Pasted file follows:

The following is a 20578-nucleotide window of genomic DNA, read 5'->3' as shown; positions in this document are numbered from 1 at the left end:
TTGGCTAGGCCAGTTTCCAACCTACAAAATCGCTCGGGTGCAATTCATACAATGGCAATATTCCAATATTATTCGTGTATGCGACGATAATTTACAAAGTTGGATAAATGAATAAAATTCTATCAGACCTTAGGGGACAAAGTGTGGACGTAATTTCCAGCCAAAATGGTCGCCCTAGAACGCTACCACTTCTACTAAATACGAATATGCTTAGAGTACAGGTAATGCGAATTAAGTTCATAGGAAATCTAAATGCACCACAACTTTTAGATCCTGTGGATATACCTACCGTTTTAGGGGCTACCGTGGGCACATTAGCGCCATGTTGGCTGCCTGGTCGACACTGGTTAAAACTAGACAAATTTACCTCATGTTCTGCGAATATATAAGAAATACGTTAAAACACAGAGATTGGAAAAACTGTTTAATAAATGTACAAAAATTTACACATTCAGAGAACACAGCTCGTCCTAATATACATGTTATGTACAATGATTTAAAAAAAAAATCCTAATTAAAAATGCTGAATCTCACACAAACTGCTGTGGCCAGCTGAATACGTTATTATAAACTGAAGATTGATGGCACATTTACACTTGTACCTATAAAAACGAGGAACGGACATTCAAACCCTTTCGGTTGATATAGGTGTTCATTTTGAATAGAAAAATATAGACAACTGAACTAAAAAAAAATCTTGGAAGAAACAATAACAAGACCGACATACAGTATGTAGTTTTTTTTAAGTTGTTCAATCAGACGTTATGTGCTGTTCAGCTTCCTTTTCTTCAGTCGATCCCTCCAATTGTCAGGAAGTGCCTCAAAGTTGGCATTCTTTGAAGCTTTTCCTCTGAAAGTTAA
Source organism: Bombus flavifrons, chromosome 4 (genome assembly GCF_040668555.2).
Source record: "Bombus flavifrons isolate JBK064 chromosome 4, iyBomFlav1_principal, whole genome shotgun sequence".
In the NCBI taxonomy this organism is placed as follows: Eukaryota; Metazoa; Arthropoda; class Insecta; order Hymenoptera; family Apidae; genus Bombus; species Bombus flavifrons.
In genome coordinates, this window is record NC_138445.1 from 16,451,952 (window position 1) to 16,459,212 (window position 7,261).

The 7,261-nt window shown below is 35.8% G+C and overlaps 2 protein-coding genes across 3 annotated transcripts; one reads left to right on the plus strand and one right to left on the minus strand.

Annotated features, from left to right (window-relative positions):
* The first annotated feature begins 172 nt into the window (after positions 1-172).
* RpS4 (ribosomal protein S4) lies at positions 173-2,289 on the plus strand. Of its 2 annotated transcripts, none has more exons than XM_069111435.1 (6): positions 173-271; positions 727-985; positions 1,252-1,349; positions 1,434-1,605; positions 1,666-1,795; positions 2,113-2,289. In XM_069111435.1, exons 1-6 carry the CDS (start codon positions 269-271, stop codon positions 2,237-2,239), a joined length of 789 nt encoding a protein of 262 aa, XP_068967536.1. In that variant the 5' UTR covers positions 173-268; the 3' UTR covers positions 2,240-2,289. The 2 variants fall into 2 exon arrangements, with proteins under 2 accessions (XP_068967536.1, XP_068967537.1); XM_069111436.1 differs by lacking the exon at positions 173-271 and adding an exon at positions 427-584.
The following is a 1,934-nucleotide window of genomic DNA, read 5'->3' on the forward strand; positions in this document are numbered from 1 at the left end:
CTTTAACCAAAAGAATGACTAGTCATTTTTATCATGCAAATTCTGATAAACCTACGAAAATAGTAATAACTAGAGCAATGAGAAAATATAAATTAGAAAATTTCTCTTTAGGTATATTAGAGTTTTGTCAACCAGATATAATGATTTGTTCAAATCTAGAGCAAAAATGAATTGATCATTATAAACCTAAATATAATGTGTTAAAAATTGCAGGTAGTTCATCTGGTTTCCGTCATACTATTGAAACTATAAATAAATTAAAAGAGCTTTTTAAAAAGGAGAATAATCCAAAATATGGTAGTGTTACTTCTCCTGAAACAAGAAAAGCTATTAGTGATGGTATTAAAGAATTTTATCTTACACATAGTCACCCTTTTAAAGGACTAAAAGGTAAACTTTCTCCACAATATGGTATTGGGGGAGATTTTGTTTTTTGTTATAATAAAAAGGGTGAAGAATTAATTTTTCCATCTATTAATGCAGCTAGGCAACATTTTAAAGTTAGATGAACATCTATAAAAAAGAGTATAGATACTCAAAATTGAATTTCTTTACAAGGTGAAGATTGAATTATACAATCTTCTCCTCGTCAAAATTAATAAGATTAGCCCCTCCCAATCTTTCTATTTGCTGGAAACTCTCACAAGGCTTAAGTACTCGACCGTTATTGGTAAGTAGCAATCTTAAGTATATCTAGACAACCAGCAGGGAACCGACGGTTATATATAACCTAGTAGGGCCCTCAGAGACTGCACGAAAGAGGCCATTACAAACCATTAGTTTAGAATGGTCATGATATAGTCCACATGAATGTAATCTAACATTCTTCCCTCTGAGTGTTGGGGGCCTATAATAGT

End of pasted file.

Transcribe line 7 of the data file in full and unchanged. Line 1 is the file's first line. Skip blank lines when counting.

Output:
The 7,261-nt window shown below is 35.8% G+C and overlaps 2 protein-coding genes across 3 annotated transcripts; one reads left to right on the plus strand and one right to left on the minus strand.